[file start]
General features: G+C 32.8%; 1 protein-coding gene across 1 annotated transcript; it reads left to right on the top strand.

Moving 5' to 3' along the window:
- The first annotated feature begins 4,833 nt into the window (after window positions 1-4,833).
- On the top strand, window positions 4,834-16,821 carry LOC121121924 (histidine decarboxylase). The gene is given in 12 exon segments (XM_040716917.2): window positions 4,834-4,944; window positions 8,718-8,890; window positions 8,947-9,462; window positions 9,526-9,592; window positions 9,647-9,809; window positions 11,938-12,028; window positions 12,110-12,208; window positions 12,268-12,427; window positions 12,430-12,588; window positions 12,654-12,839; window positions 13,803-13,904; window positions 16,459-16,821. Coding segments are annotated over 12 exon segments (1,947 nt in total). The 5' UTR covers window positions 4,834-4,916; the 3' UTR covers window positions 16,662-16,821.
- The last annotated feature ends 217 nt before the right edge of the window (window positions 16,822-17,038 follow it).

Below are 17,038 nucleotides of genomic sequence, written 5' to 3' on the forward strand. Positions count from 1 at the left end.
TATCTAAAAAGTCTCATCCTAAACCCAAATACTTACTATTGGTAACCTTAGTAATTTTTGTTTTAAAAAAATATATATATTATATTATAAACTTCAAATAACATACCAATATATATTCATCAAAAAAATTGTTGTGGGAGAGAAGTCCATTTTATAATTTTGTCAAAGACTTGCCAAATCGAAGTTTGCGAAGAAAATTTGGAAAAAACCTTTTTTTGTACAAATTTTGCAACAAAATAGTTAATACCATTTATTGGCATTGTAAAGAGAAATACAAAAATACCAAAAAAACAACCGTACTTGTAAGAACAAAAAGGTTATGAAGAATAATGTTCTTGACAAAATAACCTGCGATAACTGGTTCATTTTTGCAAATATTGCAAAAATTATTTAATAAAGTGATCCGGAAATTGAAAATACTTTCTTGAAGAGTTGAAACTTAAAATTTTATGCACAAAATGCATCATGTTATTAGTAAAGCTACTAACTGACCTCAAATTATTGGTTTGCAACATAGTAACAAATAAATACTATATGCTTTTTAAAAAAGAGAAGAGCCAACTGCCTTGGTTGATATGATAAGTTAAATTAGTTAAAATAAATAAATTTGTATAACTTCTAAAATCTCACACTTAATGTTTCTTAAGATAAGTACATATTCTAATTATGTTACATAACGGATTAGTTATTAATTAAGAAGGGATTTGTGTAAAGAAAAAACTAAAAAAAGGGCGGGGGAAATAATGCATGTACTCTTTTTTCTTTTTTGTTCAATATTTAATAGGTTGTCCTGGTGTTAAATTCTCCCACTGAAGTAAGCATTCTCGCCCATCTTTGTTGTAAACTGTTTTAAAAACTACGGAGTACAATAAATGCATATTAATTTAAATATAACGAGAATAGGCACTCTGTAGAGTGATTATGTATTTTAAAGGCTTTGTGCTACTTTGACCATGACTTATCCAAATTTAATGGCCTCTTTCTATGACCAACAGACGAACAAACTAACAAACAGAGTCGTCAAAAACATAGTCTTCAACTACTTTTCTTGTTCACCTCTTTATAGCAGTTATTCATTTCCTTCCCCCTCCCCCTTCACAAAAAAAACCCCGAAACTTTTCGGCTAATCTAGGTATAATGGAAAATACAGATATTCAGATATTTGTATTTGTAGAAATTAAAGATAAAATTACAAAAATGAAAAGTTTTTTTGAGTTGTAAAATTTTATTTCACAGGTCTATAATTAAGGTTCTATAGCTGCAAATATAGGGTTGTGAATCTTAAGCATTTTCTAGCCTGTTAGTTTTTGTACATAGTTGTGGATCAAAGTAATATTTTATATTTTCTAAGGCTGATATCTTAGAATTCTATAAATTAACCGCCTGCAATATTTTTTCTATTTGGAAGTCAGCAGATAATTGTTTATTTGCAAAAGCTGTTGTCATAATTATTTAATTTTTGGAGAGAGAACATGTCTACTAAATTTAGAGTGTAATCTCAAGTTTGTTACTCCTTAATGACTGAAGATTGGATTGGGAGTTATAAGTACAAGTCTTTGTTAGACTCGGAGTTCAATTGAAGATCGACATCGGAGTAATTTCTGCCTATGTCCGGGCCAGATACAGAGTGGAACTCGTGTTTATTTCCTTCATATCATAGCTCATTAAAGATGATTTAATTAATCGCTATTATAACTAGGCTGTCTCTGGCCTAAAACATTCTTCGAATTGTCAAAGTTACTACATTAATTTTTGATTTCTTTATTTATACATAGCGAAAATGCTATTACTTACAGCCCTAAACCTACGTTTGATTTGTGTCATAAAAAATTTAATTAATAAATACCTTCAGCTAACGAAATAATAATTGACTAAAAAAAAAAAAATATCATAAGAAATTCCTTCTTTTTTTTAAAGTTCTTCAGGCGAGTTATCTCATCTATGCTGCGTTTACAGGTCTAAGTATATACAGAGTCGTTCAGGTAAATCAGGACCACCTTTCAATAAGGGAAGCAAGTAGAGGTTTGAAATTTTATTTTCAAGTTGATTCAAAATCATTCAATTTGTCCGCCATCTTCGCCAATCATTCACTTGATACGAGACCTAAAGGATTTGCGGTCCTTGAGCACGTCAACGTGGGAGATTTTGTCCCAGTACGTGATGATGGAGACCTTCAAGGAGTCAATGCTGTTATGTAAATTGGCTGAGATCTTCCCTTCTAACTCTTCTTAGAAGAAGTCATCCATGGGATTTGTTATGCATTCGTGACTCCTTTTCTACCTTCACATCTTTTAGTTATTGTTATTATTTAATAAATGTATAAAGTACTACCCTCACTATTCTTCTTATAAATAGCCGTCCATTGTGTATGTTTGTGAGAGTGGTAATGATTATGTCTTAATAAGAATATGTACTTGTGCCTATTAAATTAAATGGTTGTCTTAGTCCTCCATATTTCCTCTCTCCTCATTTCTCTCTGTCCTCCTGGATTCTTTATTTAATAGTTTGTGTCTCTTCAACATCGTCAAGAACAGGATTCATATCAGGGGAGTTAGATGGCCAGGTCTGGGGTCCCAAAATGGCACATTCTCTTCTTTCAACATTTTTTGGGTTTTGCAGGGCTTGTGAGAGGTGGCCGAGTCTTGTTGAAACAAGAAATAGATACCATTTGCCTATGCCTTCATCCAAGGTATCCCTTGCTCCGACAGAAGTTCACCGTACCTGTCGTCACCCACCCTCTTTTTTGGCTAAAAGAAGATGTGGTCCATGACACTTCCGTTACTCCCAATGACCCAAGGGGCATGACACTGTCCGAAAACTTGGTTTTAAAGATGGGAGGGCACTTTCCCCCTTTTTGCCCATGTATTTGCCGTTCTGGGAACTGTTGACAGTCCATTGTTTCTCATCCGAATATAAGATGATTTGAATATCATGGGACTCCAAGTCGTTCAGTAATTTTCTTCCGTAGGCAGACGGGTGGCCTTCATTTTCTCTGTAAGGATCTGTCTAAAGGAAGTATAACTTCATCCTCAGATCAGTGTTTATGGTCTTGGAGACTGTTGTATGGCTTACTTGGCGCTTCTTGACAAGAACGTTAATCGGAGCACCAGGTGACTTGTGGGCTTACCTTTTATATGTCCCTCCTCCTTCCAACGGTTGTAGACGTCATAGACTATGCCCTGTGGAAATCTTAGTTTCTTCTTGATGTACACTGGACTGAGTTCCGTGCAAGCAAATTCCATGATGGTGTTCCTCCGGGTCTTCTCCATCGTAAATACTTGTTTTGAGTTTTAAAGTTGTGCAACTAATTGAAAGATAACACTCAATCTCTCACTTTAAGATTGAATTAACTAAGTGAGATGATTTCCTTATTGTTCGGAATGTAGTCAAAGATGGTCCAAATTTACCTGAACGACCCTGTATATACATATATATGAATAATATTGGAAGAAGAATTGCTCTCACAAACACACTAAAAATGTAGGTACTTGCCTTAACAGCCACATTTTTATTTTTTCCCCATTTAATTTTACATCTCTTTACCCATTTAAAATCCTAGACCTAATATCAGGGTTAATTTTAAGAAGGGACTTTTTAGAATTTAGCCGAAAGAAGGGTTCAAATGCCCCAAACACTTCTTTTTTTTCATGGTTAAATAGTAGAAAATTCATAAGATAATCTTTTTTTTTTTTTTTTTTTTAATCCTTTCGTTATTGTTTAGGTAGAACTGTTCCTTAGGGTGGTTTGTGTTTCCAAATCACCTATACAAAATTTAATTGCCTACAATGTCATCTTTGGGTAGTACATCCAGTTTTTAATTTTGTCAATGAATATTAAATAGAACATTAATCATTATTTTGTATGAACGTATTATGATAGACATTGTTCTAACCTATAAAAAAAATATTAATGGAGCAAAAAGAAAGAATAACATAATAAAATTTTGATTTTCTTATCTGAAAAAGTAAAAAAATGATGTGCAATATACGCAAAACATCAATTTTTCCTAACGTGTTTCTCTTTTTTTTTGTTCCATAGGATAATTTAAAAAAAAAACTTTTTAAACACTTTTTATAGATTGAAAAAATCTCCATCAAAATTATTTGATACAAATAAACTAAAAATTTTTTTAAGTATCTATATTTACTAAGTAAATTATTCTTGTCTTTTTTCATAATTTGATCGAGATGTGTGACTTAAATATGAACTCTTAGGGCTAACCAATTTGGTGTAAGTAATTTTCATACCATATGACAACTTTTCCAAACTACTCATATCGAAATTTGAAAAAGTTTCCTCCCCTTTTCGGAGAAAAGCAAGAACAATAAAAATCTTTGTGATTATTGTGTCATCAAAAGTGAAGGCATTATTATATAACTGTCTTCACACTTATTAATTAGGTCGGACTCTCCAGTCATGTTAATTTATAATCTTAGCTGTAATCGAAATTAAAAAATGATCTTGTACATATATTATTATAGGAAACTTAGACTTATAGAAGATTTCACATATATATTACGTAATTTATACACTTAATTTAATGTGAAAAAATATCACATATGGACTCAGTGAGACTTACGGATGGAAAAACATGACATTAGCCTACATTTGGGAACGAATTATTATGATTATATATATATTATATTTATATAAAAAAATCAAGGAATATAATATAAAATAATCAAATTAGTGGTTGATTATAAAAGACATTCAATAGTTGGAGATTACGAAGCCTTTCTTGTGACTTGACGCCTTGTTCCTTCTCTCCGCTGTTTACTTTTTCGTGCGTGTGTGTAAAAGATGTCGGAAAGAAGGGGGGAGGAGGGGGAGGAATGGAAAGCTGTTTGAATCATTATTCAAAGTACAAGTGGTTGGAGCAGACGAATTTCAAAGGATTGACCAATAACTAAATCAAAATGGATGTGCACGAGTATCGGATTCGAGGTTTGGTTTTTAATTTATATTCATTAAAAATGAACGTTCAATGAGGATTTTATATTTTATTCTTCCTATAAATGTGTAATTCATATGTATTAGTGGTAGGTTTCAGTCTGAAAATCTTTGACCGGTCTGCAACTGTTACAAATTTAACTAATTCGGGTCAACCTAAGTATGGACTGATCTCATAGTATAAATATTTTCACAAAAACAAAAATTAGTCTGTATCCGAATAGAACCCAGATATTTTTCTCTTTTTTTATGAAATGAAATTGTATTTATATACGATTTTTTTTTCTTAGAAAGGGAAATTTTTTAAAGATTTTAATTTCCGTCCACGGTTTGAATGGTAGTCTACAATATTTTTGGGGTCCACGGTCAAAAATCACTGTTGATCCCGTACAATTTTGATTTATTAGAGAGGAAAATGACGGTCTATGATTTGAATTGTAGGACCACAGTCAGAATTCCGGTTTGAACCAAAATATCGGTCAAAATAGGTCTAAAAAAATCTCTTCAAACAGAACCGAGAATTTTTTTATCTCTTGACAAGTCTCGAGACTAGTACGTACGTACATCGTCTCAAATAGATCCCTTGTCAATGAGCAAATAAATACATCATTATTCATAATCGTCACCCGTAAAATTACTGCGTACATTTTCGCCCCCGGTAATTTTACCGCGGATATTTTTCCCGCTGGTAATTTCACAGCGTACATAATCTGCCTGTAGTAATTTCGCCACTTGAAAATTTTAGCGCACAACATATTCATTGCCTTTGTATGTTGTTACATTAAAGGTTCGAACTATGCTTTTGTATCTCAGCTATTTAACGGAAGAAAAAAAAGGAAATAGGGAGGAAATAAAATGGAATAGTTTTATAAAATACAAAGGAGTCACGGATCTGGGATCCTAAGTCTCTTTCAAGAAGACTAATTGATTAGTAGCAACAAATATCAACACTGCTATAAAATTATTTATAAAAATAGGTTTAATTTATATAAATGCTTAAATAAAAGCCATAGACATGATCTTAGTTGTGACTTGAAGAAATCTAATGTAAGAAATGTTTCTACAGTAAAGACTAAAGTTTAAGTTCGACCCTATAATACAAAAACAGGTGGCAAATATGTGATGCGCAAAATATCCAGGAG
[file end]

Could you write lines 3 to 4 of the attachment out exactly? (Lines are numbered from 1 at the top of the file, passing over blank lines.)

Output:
- The first annotated feature begins 4,833 nt into the window (after window positions 1-4,833).
- On the top strand, window positions 4,834-16,821 carry LOC121121924 (histidine decarboxylase). The gene is given in 12 exon segments (XM_040716917.2): window positions 4,834-4,944; window positions 8,718-8,890; window positions 8,947-9,462; window positions 9,526-9,592; window positions 9,647-9,809; window positions 11,938-12,028; window positions 12,110-12,208; window positions 12,268-12,427; window positions 12,430-12,588; window positions 12,654-12,839; window positions 13,803-13,904; window positions 16,459-16,821. Coding segments are annotated over 12 exon segments (1,947 nt in total). The 5' UTR covers window positions 4,834-4,916; the 3' UTR covers window positions 16,662-16,821.